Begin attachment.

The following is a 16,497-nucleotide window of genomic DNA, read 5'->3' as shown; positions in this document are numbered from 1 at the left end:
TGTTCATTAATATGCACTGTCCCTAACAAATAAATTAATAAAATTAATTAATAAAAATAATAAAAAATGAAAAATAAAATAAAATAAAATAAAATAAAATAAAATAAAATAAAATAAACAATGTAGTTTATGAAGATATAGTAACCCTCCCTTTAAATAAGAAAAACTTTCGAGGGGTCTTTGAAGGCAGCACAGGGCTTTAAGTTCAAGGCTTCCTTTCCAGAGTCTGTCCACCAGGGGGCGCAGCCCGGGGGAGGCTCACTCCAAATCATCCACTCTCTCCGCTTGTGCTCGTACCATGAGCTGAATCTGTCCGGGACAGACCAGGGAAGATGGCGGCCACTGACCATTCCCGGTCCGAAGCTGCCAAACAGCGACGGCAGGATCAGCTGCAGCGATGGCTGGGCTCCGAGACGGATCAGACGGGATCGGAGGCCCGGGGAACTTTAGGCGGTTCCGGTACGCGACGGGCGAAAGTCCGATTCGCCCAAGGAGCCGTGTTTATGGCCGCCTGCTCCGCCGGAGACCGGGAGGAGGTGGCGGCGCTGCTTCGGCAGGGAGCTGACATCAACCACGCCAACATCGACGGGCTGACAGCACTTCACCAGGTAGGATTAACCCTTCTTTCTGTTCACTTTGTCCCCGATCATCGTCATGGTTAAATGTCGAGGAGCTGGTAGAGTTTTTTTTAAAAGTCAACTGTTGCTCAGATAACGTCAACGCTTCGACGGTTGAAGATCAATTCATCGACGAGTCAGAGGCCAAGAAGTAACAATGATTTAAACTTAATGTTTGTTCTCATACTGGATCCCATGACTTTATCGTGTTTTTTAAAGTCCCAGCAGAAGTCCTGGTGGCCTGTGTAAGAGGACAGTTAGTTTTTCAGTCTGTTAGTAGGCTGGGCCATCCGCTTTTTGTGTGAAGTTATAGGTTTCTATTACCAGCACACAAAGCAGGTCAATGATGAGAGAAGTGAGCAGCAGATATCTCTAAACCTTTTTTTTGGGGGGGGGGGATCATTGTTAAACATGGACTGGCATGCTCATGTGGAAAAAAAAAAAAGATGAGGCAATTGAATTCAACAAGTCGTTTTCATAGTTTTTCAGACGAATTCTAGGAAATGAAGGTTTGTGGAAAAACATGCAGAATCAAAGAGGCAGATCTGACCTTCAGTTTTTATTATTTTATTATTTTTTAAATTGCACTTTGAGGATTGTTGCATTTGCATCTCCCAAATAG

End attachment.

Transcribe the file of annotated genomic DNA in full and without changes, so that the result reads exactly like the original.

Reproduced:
The following is a 16,497-nucleotide window of genomic DNA, read 5'->3' as shown; positions in this document are numbered from 1 at the left end:
TGTTCATTAATATGCACTGTCCCTAACAAATAAATTAATAAAATTAATTAATAAAAATAATAAAAAATGAAAAATAAAATAAAATAAAATAAAATAAAATAAAATAAAATAAAATAAACAATGTAGTTTATGAAGATATAGTAACCCTCCCTTTAAATAAGAAAAACTTTCGAGGGGTCTTTGAAGGCAGCACAGGGCTTTAAGTTCAAGGCTTCCTTTCCAGAGTCTGTCCACCAGGGGGCGCAGCCCGGGGGAGGCTCACTCCAAATCATCCACTCTCTCCGCTTGTGCTCGTACCATGAGCTGAATCTGTCCGGGACAGACCAGGGAAGATGGCGGCCACTGACCATTCCCGGTCCGAAGCTGCCAAACAGCGACGGCAGGATCAGCTGCAGCGATGGCTGGGCTCCGAGACGGATCAGACGGGATCGGAGGCCCGGGGAACTTTAGGCGGTTCCGGTACGCGACGGGCGAAAGTCCGATTCGCCCAAGGAGCCGTGTTTATGGCCGCCTGCTCCGCCGGAGACCGGGAGGAGGTGGCGGCGCTGCTTCGGCAGGGAGCTGACATCAACCACGCCAACATCGACGGGCTGACAGCACTTCACCAGGTAGGATTAACCCTTCTTTCTGTTCACTTTGTCCCCGATCATCGTCATGGTTAAATGTCGAGGAGCTGGTAGAGTTTTTTTTAAAAGTCAACTGTTGCTCAGATAACGTCAACGCTTCGACGGTTGAAGATCAATTCATCGACGAGTCAGAGGCCAAGAAGTAACAATGATTTAAACTTAATGTTTGTTCTCATACTGGATCCCATGACTTTATCGTGTTTTTTAAAGTCCCAGCAGAAGTCCTGGTGGCCTGTGTAAGAGGACAGTTAGTTTTTCAGTCTGTTAGTAGGCTGGGCCATCCGCTTTTTGTGTGAAGTTATAGGTTTCTATTACCAGCACACAAAGCAGGTCAATGATGAGAGAAGTGAGCAGCAGATATCTCTAAACCTTTTTTTTGGGGGGGGGGGATCATTGTTAAACATGGACTGGCATGCTCATGTGGAAAAAAAAAAAAGATGAGGCAATTGAATTCAACAAGTCGTTTTCATAGTTTTTCAGACGAATTCTAGGAAATGAAGGTTTGTGGAAAAACATGCAGAATCAAAGAGGCAGATCTGACCTTCAGTTTTTATTATTTTATTATTTTTTAAATTGCACTTTGAGGATTGTTGCATTTGCATCTCCCAAATAG